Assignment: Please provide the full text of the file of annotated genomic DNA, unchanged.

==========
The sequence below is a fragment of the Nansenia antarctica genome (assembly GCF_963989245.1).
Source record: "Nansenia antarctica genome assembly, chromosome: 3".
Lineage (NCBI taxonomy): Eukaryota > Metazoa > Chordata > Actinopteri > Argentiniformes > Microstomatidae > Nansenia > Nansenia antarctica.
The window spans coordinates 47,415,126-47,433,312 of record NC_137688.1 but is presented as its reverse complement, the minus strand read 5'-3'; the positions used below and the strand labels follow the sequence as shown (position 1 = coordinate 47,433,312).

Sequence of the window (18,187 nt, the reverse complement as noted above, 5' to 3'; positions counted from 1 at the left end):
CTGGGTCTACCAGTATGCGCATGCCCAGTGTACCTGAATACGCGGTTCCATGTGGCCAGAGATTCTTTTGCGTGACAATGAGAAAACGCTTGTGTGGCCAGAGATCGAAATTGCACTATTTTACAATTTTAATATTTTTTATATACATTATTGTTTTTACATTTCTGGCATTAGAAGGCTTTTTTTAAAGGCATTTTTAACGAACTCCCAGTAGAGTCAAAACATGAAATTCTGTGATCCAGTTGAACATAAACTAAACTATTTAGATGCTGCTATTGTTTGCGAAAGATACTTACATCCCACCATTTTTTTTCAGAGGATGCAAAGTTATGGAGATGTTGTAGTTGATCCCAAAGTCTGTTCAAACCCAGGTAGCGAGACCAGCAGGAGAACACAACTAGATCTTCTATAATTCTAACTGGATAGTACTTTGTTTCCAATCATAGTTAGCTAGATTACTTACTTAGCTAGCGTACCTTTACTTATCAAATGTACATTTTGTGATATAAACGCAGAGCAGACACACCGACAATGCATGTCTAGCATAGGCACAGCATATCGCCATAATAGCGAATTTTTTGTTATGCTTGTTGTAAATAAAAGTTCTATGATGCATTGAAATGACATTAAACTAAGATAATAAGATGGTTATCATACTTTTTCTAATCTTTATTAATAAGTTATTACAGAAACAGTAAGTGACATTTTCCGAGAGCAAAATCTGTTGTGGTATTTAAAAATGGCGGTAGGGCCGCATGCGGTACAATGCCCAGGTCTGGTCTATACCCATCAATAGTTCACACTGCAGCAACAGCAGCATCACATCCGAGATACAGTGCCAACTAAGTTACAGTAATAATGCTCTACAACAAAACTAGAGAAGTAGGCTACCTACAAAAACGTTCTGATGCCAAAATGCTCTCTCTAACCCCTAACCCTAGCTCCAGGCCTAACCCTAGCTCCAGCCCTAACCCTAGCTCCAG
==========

The sequence below is a fragment of the Nansenia antarctica genome (assembly GCF_963989245.1).
Source record: "Nansenia antarctica genome assembly, chromosome: 3".
Lineage (NCBI taxonomy): Eukaryota > Metazoa > Chordata > Actinopteri > Argentiniformes > Microstomatidae > Nansenia > Nansenia antarctica.
The window spans coordinates 47,415,126-47,433,312 of record NC_137688.1 but is presented as its reverse complement, the minus strand read 5'-3'; the positions used below and the strand labels follow the sequence as shown (position 1 = coordinate 47,433,312).

Sequence of the window (18,187 nt, the reverse complement as noted above, 5' to 3'; positions counted from 1 at the left end):
CTGGGTCTACCAGTATGCGCATGCCCAGTGTACCTGAATACGCGGTTCCATGTGGCCAGAGATTCTTTTGCGTGACAATGAGAAAACGCTTGTGTGGCCAGAGATCGAAATTGCACTATTTTACAATTTTAATATTTTTTATATACATTATTGTTTTTACATTTCTGGCATTAGAAGGCTTTTTTTAAAGGCATTTTTAACGAACTCCCAGTAGAGTCAAAACATGAAATTCTGTGATCCAGTTGAACATAAACTAAACTATTTAGATGCTGCTATTGTTTGCGAAAGATACTTACATCCCACCATTTTTTTTCAGAGGATGCAAAGTTATGGAGATGTTGTAGTTGATCCCAAAGTCTGTTCAAACCCAGGTAGCGAGACCAGCAGGAGAACACAACTAGATCTTCTATAATTCTAACTGGATAGTACTTTGTTTCCAATCATAGTTAGCTAGATTACTTACTTAGCTAGCGTACCTTTACTTATCAAATGTACATTTTGTGATATAAACGCAGAGCAGACACACCGACAATGCATGTCTAGCATAGGCACAGCATATCGCCATAATAGCGAATTTTTTGTTATGCTTGTTGTAAATAAAAGTTCTATGATGCATTGAAATGACATTAAACTAAGATAATAAGATGGTTATCATACTTTTTCTAATCTTTATTAATAAGTTATTACAGAAACAGTAAGTGACATTTTCCGAGAGCAAAATCTGTTGTGGTATTTAAAAATGGCGGTAGGGCCGCATGCGGTACAATGCCCAGGTCTGGTCTATACCCATCAATAGTTCACACTGCAGCAACAGCAGCATCACATCCGAGATACAGTGCCAACTAAGTTACAGTAATAATGCTCTACAACAAAACTAGAGAAGTAGGCTACCTACAAAAACGTTCTGATGCCAAAATGCTCTCTCTAACCCCTAACCCTAGCTCCAGGCCTAACCCTAGCTCCAGCCCTAACCCTAGCTCCAG